Last Updated on February 26, 2021 by Nancie
Early spring brings European Starlings to the yard. They are tenacious about sticking around to eat as much seed, suet and mealworms as they can get from feeders. Very messy eaters, they sweep a lot of seed out of platform and hopper feeders onto the ground. And once on the ground, most of it is eaten by squirrels. This year I had to temporarily put my hanging hopper feeder away . . . BUT, this past week I had a brainstorm that I think has stopped the dumping.
Estimated reading time: 6 minutes
Starlings & Hopper Feeders
The Birds Choice hanging hopper feeder I use is small. The trays are only about 6 1/2” wide with a little bit lip to keep seed inside. Starlings stick their beaks in the tray, open wide and flip their beaks around, tossing seed on the ground. Gravity keeps moving more seed down into the emptying tray. They keep sweeping it out until the feeder is empty and all the seed is on the ground.
Ironically, the starlings don’t usually go down on the ground to eat what they spill. Other birds will eat some, but squirrels usually get the bulk of it. I have all my feeders well protected from squirrels, so this is frustrating.
Adding a Screen to Hopper Feeders
Cutting & Fitting Chicken Wire
The trick is to stop the bill sweeping. For starlings, that means dividing up the tray so they need to pick out the seed. To do this, I cut a piece of chicken wire to snugly fit the inside width of the tray. I added about a half inch extra on the back end to bend up into the hopper feed. This holds it in place. And I added a half inch extra on the front end to bend down at the tray’s front lip. I made sure not to leave any sharp edges exposed that might cut a bird.
Now when I pour seed into the hopper and it feeds into the tray, there is a layer of chicken wire over it. (Note: I fill this feeder with safflower which flows easily. I haven’t tried this with other types of seed.) The chicken wire creates 1” wide circles of access to the seed. The starling can no longer quickly and repeatedly spread his beak wide to rapidly sweep the seed out. He can still use the feeder, but he needs to use better table manners.
Most Birds Still Use the Feeder
When I put up my doctored feeder, several House Finches popped up on it right away. They had no issues with the chicken wire. The Northern Cardinals started using it a few hours later. They seem fine with it too, as are Carolina Wrens.
I have not seen Mourning Doves on this feeder since I added the chicken wire. And this is a feeder they sometimes use. But I got the feeder as an alternative for cardinals and finches when the platform feeders are full of Mourning Doves. So that is actually fine.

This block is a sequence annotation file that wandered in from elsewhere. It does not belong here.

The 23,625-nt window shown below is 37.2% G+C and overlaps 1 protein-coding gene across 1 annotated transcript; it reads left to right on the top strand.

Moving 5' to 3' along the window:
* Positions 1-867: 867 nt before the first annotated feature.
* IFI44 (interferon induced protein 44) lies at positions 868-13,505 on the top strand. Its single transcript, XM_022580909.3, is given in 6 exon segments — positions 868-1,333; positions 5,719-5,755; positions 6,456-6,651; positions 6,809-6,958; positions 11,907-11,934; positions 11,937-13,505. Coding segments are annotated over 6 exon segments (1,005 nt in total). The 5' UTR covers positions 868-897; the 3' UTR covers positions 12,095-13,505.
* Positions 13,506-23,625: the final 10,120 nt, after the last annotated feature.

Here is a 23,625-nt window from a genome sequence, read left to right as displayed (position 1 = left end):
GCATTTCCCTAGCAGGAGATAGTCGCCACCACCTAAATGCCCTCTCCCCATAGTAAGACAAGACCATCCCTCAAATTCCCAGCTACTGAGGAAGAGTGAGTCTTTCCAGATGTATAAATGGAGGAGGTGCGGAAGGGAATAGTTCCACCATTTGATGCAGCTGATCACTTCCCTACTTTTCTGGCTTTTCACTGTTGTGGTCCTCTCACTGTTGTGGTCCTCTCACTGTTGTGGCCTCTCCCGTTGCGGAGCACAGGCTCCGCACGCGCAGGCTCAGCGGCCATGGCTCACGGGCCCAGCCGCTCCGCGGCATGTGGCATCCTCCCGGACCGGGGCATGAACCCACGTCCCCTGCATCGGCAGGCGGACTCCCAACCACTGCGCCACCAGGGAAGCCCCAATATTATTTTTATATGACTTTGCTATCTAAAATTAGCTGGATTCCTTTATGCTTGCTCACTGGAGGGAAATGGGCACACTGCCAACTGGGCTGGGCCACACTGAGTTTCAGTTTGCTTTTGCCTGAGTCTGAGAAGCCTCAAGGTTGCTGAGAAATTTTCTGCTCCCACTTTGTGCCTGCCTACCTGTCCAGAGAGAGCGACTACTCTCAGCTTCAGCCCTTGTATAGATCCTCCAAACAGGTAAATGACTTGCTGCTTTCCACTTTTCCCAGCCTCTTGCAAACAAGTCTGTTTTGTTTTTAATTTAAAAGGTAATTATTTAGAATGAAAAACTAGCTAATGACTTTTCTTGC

As I write this, it has been almost a week since I tweaked this feeder. There are still obnoxiously behaving starlings at other feeders but they now mostly leave this one alone. The seed dumping from this feeder has stopped. Once in a while I see a starling on this feeder but so far only for short periods. She is not longer making a mess.
Adding Mesh to Platform Feeders
I am currently experimenting with plastic mesh green garden fencing placed over the seed in two platform feeders. (I had read a suggestion online that this can be helpful in deterring House Sparrows from feeder trays. House Sparrows aren’t in these particular feeders, but I figured I could try this for starlings.)
Cutting Plastic Mesh to Size
The plastic mesh cuts easily to size with a regular pair of scissors. So you don’t have to worry about sharp edges or rusting. The holes are just a little bit larger and more square than circular. (Note: I purchased the plastic mesh fencing at Home Depot. Lowes lists a poultry mesh fencing that has the more traditional octagon shaped holes.) It doesn’t hold its shape the way metal chicken wire will. So I’m not sure it would work the same way in my hopper feeder where seed would need to move beneath it.
For the platform feeders, I cut the plastic mesh to snugly fit the inside dimensions of the tray. It lays on top of the seed.
All Birds Still Use the Feeder
House Finches, Northern Cardinals, Carolina Wrens and Mourning Doves (feeder regulars) are fine with it, although the first cardinal on one of the doctored feeders cocked her head and looked at it a bit dubiously when she first encountered it. Red-Winged Blackbirds will also use it. Other birds that I’m not big fans of, Common Grackles and Brown-Headed Cowbirds are fine with it too.
Starlings still use the feeders with the plastic mesh. But instead of frantically stabbing their beaks seemingly every which way and opening wide to sort through the seed, they have to slow down and aim. There doesn’t seem to be as much seed flying around. It’s not a huge difference but I think it helps a little.
It will soon be warm enough that the starlings will go look for bugs and leave the feeders mostly alone. But the chicken wire tweak let me put my hopper feeder back into use a little earlier than I expected. And the mesh is slowing them down on the platform feeders. So that’s a win.
More Posts About European Starlings:
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